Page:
In This Issue
Explore the August 1970 print edition below. Or to discover more writing from the pages of The Atlantic, browse the full archive.
"Nepal presents problems to a God-King unsure of his charisma."
John Updike: Midpoint and After
Zelda; Or, What's in a Name?
Judgment in Moscow
The Peripatetic Reviewer
George Washington's Expense Account
Duty, Honor, Empire
The Crystal Cave
Prison Journals of a Priest Revolutionary
The Great Fur Opera
Thanks Giving in Paris-1964
Episode in Tokyo Bay
There was little joy on that day in 1945. “I wanted to be out of Asia then, and hoped we would stay out until the end of time. If that happened the surrender would have meant something. . .” So writes one of America’s celebrated reporters in this memoir of the end of the war with Japan.
The McCarthy Campaign
The (Gene) McCarthy-watchers have brought forth a stream of books attempting to solve the riddles of 1968. At the Atlantic’s invitation, Mrs. McCarthy recorded some thoughts about the books and about her husband’s campaign.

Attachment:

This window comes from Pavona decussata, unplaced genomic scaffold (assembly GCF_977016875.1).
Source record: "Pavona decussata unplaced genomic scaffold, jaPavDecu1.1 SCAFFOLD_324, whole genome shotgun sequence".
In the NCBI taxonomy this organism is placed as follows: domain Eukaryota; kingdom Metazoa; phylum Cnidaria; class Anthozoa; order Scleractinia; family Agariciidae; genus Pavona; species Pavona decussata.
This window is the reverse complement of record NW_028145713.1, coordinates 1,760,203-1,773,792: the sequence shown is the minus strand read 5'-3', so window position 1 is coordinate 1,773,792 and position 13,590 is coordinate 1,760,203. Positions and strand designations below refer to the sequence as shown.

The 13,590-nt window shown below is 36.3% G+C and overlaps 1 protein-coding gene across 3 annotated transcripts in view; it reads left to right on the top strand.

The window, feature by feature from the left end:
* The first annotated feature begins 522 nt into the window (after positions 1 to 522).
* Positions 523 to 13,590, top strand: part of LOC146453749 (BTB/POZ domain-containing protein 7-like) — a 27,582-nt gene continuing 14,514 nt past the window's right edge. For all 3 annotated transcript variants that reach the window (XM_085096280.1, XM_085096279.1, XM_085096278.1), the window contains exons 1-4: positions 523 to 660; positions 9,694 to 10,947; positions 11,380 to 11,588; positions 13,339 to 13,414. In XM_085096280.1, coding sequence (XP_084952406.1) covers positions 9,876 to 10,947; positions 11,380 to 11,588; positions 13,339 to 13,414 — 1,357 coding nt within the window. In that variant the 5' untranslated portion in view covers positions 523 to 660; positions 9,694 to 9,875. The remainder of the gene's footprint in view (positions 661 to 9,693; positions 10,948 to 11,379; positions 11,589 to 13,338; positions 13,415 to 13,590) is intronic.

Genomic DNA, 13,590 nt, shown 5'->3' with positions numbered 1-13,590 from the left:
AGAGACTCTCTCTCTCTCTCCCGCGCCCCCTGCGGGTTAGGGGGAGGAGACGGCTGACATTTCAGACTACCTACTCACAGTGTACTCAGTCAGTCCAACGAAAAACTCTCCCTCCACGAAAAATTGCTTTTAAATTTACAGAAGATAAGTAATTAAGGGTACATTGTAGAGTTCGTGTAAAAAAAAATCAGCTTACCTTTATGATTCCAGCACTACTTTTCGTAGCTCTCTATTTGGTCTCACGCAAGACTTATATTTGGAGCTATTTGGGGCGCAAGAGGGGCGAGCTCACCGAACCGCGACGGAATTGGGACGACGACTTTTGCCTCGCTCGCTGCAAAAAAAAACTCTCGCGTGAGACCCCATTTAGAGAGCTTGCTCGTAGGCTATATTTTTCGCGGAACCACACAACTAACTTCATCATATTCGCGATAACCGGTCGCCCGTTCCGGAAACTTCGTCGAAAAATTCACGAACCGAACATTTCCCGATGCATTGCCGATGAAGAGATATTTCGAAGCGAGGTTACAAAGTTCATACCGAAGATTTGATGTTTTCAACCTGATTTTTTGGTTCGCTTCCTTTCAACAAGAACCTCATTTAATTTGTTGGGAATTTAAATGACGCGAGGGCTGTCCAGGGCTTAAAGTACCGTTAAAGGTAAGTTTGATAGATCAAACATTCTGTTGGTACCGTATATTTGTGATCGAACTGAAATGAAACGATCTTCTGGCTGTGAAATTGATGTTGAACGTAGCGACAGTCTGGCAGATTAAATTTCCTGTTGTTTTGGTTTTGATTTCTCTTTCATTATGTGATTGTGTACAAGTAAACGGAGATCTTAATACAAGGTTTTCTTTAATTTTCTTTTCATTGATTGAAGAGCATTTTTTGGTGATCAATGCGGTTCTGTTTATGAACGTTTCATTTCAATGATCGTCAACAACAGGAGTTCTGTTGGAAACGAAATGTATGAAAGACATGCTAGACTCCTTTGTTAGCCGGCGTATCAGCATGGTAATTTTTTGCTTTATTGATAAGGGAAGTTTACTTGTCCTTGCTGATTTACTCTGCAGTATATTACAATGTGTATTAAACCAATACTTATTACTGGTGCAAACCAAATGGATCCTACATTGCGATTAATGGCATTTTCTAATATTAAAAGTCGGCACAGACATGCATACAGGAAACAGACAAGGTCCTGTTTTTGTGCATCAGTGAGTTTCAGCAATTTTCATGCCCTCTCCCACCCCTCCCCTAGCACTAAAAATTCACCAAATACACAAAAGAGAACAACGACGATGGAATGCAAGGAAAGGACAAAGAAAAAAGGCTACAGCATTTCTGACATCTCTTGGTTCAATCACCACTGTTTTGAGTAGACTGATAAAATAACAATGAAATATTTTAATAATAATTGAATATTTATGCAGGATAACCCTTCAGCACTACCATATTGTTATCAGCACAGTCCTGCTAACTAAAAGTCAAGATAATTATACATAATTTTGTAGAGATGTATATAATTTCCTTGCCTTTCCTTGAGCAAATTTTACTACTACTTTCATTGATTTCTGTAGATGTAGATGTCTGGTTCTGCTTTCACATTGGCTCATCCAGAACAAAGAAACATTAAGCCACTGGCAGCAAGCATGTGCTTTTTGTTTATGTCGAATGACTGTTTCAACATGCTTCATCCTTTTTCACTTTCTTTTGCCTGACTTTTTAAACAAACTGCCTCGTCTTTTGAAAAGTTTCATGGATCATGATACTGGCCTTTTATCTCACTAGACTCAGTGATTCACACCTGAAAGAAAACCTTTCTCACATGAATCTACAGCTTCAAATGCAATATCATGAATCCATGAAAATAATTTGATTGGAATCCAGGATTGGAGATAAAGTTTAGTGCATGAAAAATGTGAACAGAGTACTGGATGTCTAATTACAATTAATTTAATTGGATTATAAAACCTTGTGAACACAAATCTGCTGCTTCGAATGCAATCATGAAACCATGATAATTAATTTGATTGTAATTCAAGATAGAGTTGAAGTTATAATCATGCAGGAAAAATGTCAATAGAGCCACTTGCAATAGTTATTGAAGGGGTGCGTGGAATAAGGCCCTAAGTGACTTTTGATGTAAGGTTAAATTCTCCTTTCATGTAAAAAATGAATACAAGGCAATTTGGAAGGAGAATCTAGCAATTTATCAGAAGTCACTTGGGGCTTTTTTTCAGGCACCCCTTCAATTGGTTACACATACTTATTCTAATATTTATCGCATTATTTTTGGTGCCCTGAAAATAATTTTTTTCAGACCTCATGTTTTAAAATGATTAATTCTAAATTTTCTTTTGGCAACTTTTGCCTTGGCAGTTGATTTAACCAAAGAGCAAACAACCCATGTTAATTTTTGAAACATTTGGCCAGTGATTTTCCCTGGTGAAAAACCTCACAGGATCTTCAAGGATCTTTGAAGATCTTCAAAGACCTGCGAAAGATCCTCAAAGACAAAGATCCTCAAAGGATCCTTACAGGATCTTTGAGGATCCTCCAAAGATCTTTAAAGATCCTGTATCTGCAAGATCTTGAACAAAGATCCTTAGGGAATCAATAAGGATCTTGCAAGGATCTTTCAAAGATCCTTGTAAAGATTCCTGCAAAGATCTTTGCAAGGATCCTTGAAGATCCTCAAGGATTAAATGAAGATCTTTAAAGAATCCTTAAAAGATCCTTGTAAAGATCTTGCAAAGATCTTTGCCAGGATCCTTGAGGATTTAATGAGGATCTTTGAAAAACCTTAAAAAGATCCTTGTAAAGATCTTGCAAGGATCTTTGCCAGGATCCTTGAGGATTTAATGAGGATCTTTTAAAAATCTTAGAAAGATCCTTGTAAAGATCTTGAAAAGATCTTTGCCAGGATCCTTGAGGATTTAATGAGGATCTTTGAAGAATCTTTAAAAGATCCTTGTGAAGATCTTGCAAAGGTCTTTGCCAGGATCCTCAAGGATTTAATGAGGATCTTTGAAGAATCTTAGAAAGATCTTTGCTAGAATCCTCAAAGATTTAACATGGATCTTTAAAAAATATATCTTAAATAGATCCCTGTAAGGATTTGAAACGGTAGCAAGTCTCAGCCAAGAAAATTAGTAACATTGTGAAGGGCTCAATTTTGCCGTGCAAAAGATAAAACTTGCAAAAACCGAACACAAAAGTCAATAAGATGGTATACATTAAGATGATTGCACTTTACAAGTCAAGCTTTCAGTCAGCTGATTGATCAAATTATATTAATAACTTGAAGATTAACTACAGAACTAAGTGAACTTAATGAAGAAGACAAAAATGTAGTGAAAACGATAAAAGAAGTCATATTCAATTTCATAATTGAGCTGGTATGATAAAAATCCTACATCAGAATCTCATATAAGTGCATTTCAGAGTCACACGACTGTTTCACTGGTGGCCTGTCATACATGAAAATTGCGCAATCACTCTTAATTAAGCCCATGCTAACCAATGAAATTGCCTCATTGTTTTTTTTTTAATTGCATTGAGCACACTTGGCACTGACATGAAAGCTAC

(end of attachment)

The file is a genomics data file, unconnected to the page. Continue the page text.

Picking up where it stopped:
Variations on the Art of Wishing
When the President Meets the Press
The Inscrutable West
Novel Bites Man
In which a noted journalist and contributing editor of the Atlantic confesses the gory, personal details of writing, (and not writing) his first novel. The novel itself, Going All the Way, has just been published by Seymour Lawrence/Delacorte Press, and is an August selection of the Literary Guild.
France and the Middle East
High Schools That Work: Murder in the Schoolroom, Part Iii
Dirty Movies--Hard-Core and Soft